Being a student doesn't, by itself, disqualify you for a mortgage. Buying a house while you're in college gives you a stable place to live while you build your credit and your equity. Considering how long you plan to stay and whether you can afford the payment when your student loan payments kick in can help you decide if homeownership is right for you.
Reasons to Buy
If you're planning to stay in the same area for several years while in college and for work, buying a house might make more sense than renting, and if you're a married student, dorm living may just not be for you. When interest rates are low, you're likely to have a lower monthly payment than for many rental properties or at least an equivalent payment. You also get the benefit of payment stability without worrying about the rent increasing. Having a mortgage helps build your credit and might provide tax benefits if you itemize your income tax. Also, you have the potential to borrow against the equity in your home if you need money unexpectedly or to help with college expenses.
Mortgage companies have strict requirements for the people they lend money to. To qualify for a mortgage, you must have steady employment, a sizable down payment, a low debt-to-income ratio and good credit. Building all these to meet a lender's requirements is difficult when you add a school schedule to the mix, but it's not impossible. Mortgage companies have different requirements, but they tend to look for at least two years of employment, 10 to 20 percent of the house price as a down payment and a credit score of 680 or higher. If you're married, your spouse's income and job history will also be taken into consideration. Together, you must make enough to meet the lender's income requirements, but you don't have to make an equal amount. Whether you and your spouse are students with part-time jobs or one of you is a student who works only part-time and the other has a full-time job, you both can be included on the mortgage as long as there's good credit on both sides.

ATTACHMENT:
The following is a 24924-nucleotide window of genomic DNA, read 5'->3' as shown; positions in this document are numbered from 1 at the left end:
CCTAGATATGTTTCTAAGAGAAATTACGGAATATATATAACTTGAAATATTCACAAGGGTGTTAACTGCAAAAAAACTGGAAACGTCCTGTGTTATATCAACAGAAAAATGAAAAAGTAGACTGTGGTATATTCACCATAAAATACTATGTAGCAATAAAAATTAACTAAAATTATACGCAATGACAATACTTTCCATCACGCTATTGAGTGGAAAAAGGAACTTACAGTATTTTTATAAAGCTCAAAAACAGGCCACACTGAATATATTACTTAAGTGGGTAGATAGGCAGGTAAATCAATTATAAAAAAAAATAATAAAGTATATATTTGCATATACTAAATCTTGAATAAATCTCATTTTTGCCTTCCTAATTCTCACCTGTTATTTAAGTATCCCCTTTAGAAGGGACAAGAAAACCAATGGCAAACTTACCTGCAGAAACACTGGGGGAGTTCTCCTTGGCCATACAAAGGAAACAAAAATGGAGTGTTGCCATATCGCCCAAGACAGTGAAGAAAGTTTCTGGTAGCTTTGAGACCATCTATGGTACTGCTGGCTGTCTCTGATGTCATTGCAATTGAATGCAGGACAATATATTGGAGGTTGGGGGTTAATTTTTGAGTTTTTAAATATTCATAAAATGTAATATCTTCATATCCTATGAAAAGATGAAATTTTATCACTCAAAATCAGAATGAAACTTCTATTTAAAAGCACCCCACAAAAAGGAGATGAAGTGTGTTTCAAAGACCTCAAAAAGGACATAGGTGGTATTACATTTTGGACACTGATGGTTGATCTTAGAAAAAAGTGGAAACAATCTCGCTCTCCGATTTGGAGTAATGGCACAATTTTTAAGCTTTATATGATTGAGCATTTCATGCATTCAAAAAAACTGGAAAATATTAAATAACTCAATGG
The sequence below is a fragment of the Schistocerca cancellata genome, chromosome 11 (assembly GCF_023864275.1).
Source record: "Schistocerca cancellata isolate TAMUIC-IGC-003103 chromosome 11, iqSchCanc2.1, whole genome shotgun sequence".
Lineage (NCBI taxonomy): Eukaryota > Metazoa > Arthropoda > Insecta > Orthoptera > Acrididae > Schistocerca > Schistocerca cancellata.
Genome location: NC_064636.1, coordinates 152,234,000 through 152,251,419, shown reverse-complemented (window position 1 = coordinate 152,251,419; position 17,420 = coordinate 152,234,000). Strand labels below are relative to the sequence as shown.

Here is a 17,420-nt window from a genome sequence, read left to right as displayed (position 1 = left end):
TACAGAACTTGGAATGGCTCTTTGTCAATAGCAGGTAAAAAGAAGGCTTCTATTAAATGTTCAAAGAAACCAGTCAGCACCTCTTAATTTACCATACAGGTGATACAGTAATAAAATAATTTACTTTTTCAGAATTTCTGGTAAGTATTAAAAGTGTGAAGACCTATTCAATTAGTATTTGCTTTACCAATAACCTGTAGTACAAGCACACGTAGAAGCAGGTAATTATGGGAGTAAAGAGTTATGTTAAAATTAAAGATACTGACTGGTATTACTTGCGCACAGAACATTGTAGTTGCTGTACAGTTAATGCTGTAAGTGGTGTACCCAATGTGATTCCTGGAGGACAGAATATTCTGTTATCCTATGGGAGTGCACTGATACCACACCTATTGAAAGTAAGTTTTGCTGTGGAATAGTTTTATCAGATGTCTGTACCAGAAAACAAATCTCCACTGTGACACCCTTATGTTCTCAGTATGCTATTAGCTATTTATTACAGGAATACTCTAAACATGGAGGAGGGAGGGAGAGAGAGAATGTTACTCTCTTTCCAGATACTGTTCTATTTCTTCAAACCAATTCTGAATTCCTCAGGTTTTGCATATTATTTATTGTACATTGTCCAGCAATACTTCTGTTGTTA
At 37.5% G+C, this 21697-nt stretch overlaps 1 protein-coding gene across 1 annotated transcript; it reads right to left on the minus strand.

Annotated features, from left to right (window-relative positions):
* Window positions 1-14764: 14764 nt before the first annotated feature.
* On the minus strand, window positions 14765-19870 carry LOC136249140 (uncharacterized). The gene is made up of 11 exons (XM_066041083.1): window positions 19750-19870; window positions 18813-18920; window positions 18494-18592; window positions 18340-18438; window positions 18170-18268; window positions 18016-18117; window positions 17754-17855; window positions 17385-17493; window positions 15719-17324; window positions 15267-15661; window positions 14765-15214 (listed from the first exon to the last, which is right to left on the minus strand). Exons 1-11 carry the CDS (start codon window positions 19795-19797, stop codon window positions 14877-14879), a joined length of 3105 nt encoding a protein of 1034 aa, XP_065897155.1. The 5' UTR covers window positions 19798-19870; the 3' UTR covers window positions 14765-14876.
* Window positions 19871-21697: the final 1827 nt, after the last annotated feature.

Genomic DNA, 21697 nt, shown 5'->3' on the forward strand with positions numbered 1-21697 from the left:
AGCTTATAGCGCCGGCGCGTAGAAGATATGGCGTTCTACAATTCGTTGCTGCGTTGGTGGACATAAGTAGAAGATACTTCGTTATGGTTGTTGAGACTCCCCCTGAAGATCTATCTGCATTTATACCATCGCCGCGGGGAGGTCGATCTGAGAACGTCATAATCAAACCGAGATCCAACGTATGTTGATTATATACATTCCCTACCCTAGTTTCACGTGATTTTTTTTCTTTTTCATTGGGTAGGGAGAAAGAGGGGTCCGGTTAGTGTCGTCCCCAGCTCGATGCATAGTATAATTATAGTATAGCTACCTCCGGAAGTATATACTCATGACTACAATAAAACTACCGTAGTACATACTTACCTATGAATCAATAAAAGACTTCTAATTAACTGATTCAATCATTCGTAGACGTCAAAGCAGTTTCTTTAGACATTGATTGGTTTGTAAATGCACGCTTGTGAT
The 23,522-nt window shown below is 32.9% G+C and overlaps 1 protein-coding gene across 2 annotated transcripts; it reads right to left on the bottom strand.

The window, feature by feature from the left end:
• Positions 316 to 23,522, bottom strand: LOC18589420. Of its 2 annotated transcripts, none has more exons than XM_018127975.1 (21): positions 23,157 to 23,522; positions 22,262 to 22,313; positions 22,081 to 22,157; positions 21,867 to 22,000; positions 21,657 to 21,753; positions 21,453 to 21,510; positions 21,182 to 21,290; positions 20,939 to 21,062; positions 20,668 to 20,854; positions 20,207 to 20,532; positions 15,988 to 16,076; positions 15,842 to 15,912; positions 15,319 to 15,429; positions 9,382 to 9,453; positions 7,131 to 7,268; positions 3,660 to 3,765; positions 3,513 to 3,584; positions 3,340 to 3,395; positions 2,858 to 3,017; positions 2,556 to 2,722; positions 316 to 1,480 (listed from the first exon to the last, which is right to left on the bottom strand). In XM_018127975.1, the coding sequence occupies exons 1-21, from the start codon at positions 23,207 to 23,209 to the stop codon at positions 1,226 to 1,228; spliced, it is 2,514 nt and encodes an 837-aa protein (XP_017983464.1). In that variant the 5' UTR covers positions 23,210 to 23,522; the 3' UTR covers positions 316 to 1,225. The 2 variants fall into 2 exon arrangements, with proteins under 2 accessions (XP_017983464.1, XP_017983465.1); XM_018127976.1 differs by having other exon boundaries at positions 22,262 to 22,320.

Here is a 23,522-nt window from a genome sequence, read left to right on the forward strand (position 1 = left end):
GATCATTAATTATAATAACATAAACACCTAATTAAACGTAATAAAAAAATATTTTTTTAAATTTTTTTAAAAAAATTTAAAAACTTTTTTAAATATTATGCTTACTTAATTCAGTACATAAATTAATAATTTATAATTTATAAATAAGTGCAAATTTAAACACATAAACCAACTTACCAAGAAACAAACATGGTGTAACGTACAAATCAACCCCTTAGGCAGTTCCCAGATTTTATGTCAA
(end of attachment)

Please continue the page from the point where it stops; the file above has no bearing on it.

Some people rack up hefty student loans during college, which can stop them from qualifying for mortgages. If you think your loan payments are going to knock you over your debt-to-income limit, buying a house before you start making the deferred payments might be a better idea. If you've already started repaying loans, consolidating them or extending the loan terms might lower your ratio enough to qualify for a mortgage. Mortgage companies typically are more concerned with the monthly payments on your student loans than with the overall debt amount. For example, if you owe $50,000 in student loans but your payment is only $500 a month, you'll have a lower debt-to-income ratio than if your loans were $25,000 but you paid $800 per month.
Weigh your housing options carefully before investing in a home while you're a student. If you aren't sure whether you'll be going to school and working in the same area for at least five years, the investment might not pay off. Instead, you could lose money if you have to sell sooner -- even if you sell the house for the same price you paid, you have to subtract at least 6 percent for the real estate agent fees. Investigate the market carefully to make sure it's stable or steadily improving to avoid buying a house you can't sell for what you owe in the future. Also, consider the extra expenses involved in owning a home. The monthly payment is only part of your cost. You must also pay taxes, insurance, homeowner association fees, repair costs and for yard maintenance or the equipment to maintain the yard yourself. If your college program plus your job takes up most of your time, a maintenance-free condo or a rental might serve you better for a while than a fixer-upper.
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